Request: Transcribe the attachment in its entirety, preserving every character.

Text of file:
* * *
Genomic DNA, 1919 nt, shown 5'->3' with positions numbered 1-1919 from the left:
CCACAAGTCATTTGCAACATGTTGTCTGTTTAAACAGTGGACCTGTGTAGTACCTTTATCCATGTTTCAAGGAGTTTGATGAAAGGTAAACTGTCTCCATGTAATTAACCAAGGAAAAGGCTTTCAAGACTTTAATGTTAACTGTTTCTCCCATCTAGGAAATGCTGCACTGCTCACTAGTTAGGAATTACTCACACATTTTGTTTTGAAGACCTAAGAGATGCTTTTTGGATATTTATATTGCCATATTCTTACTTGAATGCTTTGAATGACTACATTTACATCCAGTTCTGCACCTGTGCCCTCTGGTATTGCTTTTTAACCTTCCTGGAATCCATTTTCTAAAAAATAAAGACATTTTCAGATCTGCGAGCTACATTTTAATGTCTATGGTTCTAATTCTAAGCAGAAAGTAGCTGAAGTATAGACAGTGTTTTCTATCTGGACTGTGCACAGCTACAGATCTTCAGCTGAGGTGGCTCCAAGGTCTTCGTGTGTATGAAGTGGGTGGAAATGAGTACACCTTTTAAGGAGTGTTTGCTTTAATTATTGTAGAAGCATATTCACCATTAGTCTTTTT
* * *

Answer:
Genomic DNA, 1919 nt, shown 5'->3' with positions numbered 1-1919 from the left:
CCACAAGTCATTTGCAACATGTTGTCTGTTTAAACAGTGGACCTGTGTAGTACCTTTATCCATGTTTCAAGGAGTTTGATGAAAGGTAAACTGTCTCCATGTAATTAACCAAGGAAAAGGCTTTCAAGACTTTAATGTTAACTGTTTCTCCCATCTAGGAAATGCTGCACTGCTCACTAGTTAGGAATTACTCACACATTTTGTTTTGAAGACCTAAGAGATGCTTTTTGGATATTTATATTGCCATATTCTTACTTGAATGCTTTGAATGACTACATTTACATCCAGTTCTGCACCTGTGCCCTCTGGTATTGCTTTTTAACCTTCCTGGAATCCATTTTCTAAAAAATAAAGACATTTTCAGATCTGCGAGCTACATTTTAATGTCTATGGTTCTAATTCTAAGCAGAAAGTAGCTGAAGTATAGACAGTGTTTTCTATCTGGACTGTGCACAGCTACAGATCTTCAGCTGAGGTGGCTCCAAGGTCTTCGTGTGTATGAAGTGGGTGGAAATGAGTACACCTTTTAAGGAGTGTTTGCTTTAATTATTGTAGAAGCATATTCACCATTAGTCTTTTT